Effects of propofol versus sevoflurane on cerebral oxygenation and cognitive outcome in patients with impaired cerebral oxygenation
Authors Guo J, Fang J, Xu S, Wei M, Huang
Received 24 September 2015
Accepted for publication 27 November 2015
Published 18 January 2016 Volume 2016:12 Pages 81—85
Checked for plagiarism Yes
Review by Single-blind
Peer reviewer comments 3
Editor who approved publication: Professor Garry Walsh
Jun-ying Guo,1,* Jie-yu Fang,1,* San-rong Xu,2 Ming Wei,1 Wen-qi Huang1
1Department of Anesthesia, the First Affiliated Hospital, Sun Yat-sen University, Guangzhou, Guangdong, 2Department of Anesthesia, Zhangzhou Municipal Hospital of Fujian Province, Zhangzhou, Fujian, People’s Republic of China
*These authors contributed equally to this work
Background: Postoperative neurocognitive dysfunction induced by anesthetics, particularly in elderly patients with impaired oxygenation, is a common complication of surgery and is eliciting increased interest in clinical practice. To investigate the effects of anesthetics on neurocognition, we compared the effects of propofol versus sevoflurane on cerebral oxygenation and cognitive outcome in patients with impaired cerebral oxygenation undergoing general anesthesia.
Methods: Sixty-three patients with impaired cerebral oxygenation (jugular venous bulb oxygen saturation [SjvO2] <50%) or cerebral blood flow/cerebral metabolic rate of oxygen ([CBF/CMRO2] ≤15%) undergoing elective abdominal surgery were randomly allocated into propofol group (group P) or sevoflurane group (group S). The clinical parameters and jugular venous bulb blood gas analysis were monitored throughout the surgical procedure. Cognitive function was assessed with the mini-mental state examination and Montreal Cognitive Assessment at day 1 and day 7 following surgery. S100β protein in plasma was measured using enzyme-linked immunosorbent assay.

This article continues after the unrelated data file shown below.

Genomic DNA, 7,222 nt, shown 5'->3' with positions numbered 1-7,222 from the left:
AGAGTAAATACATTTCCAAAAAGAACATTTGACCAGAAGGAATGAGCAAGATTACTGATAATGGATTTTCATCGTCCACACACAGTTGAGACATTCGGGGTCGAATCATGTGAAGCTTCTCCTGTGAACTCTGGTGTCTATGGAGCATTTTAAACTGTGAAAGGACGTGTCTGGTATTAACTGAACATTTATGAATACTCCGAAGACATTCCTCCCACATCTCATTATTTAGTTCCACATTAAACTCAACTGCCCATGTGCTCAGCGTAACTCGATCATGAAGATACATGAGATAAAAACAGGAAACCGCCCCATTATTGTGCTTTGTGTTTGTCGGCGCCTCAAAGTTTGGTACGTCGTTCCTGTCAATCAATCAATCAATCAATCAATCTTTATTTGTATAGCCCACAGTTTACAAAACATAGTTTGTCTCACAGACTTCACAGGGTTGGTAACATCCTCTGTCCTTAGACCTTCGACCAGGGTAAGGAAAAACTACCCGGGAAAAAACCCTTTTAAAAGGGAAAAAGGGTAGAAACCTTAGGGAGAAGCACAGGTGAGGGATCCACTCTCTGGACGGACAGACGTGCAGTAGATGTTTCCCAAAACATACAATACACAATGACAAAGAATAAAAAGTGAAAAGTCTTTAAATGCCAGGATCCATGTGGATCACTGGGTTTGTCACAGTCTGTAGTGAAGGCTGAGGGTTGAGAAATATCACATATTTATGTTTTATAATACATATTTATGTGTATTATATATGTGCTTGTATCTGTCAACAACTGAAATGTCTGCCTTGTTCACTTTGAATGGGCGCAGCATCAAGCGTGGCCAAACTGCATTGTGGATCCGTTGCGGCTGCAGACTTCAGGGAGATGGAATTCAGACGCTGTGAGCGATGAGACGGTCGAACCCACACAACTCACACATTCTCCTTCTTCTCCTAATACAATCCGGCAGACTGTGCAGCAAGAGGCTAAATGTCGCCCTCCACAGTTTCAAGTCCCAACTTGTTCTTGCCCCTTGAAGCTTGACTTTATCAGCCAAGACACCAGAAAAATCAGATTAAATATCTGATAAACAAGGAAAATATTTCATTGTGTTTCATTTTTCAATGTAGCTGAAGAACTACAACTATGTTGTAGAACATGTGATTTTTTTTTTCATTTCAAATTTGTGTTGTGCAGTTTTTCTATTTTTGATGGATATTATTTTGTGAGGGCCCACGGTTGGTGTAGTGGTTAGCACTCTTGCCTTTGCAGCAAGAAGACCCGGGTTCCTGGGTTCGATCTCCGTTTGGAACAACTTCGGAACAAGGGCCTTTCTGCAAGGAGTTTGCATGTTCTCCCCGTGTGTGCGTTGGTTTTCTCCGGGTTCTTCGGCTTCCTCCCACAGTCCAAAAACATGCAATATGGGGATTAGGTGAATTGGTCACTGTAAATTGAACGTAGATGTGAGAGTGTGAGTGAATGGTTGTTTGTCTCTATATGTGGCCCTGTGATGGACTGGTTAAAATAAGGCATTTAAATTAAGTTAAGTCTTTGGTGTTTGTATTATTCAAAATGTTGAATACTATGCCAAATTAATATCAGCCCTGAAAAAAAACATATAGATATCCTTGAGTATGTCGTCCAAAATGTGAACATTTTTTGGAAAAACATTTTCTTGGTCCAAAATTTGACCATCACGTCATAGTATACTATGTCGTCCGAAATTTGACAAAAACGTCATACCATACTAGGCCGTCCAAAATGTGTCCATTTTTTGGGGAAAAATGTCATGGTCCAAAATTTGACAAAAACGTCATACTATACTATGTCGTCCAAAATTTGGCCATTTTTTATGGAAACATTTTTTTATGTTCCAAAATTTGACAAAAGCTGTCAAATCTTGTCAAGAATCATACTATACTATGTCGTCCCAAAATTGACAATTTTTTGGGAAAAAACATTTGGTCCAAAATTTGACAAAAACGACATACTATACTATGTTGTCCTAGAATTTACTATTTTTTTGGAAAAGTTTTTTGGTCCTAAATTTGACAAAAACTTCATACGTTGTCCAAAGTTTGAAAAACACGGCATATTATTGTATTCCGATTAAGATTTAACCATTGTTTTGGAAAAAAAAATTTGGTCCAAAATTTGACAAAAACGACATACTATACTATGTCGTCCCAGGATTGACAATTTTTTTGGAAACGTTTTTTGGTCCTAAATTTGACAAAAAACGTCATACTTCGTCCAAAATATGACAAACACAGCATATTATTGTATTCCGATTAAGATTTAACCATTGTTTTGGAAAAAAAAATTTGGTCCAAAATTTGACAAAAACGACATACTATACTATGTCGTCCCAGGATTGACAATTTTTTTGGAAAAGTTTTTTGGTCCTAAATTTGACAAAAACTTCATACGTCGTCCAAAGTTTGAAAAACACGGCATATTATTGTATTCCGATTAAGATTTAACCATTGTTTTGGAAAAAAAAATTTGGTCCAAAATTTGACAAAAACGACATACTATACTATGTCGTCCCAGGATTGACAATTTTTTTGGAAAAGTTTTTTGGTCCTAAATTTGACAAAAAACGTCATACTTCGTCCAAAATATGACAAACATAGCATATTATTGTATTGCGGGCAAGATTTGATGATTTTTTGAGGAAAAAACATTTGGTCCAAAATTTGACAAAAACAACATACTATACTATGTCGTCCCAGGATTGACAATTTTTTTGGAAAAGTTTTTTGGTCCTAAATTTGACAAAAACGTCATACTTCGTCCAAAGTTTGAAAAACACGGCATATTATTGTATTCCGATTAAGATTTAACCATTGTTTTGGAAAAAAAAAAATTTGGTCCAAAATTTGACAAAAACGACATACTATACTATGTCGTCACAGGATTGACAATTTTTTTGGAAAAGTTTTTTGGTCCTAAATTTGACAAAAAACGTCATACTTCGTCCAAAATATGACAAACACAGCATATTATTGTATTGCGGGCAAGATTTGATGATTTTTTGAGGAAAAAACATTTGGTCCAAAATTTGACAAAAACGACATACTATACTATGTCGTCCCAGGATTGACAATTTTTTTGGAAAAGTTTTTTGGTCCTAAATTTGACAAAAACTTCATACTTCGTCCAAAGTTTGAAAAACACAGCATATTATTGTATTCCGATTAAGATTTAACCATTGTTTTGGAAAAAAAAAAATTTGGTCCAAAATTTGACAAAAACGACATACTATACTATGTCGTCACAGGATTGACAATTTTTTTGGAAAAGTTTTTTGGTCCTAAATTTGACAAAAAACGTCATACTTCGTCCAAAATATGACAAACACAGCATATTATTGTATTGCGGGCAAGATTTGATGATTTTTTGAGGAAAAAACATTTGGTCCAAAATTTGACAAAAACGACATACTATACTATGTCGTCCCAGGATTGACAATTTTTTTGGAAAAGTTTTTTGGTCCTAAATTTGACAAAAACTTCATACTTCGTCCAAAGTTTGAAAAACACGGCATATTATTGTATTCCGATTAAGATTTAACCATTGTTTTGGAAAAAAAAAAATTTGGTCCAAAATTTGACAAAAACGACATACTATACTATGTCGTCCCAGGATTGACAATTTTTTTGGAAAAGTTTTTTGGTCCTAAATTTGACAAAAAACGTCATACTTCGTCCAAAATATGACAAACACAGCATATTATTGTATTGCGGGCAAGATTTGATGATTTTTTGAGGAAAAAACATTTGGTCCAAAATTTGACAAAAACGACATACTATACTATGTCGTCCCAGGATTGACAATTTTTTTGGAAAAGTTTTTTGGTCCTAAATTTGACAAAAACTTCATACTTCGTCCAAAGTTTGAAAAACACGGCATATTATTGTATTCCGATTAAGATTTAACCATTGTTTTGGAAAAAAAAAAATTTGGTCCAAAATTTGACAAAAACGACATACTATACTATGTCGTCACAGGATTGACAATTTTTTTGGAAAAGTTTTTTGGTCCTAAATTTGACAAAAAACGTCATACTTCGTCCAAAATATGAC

Results: The SjvO2 increased during anesthesia induction and surgery when compared to baseline but had no significant difference between group P and group S. When compared to baseline, the CBF/CMRO2 was increased only at the end of surgery and extubation in group P; however, the CBF/CMRO2 in group S was increased during anesthesia induction at 1 hour, 2 hours, end of surgery, and extubation. Furthermore, the CBF/CMRO2 in group S was significantly higher than that in group P during anesthesia induction at 1 hour, 2 hours, and end of surgery. S100β protein did not significantly change at extubation and 1 day after surgery in both groups when compared to baseline. There was no significant difference in mini-mental state examination and Montreal Cognitive Assessment scores between group P and group S at all time points.
Conclusion: Sevoflurane showed similar effects in postoperative neurocognitive function as propofol but could improve cerebral oxygenation in patients with impaired cerebral oxygenation.
Keywords: saturation, postoperative cognitive dysfunction, propofol, sevoflurane
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